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The Psychometrics Centre

University of Cambridge Judge Business School

Studying at Cambridge

 

Development of the Wechsler Objective Numerical Dimensions (WOND)

The Wechsler Objective Numerical Dimensions (WOND) is a test of numerical ability in children that can be used in the diagnosis of special educational need, in particular, dyscalcia. 

Following the success of WORD (the Wechsler Objective Reading Dimensions) as an assessment of dyslexia in the UK, The Psychological Corporation asked us to investigate the other 5 subtests of the US based Wechsler Individual Achievement Test (WIAT) and to consider whether they, too, could be adapted and standardised for the UK.

The introduction of WIAT in the US arose following specific US legislation requiring the ability level of a child to be taken into account when making a diagnosis of learning difficulties. It was believed that diagnosis based purely on a child's academic performance in school was insufficient. WIAT was designed as a companion test to the Wechsler Intelligence Scale for Children (WISC), and included subtests of Basic Reading, Reading Comprehension, Numerical Operations, Mathematical Reasoning, Oral Expression, Listening Comprehension, Writing and Spelling.

The Subtests included in WOND were

  • Numerical Operations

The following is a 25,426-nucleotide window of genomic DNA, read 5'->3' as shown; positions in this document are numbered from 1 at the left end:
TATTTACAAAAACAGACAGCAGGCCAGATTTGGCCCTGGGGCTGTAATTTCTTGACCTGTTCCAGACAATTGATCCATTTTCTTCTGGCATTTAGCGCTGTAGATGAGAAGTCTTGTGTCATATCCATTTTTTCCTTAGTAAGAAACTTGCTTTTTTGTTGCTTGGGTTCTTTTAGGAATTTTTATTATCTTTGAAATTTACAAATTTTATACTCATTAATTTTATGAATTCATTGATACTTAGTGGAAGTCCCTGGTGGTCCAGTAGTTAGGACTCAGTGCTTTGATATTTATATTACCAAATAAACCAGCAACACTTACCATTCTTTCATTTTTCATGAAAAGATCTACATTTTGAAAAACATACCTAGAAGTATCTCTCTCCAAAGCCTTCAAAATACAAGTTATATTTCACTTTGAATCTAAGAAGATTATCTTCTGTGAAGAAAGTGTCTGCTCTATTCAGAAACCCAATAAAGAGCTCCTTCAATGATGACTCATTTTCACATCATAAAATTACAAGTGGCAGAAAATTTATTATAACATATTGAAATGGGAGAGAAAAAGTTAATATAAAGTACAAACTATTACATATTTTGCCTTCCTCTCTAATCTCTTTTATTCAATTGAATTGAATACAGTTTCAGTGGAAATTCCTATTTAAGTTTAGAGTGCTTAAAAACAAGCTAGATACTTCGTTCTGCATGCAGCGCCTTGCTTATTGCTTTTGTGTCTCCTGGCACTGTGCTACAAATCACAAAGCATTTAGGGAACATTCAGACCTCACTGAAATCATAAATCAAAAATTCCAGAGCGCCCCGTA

• Mathematical Reasoning

These two subtests were administered to a sample of around 400 children throughout the UK on the basis of a stratified sample according to national demographics available from the Government. This enabled the development of national norms, enabling a child’s score at a particular age to be compared with that of other children of the same age.

When administered alongside a general ability test such as the Wechsler Intelligence Scale for Children (WISC), a comparison of the child’s numeracy score with that would be expected for someone of his/her age and ability provides the basic data by which an educational psychologist or other assessment professional can provide a diagnosis of dyscalcia.

WOND, together with its companion tests WOLD and WORD, have now been superseded by WIAT-II. For more information contact Pearson Assessment at their offices in London.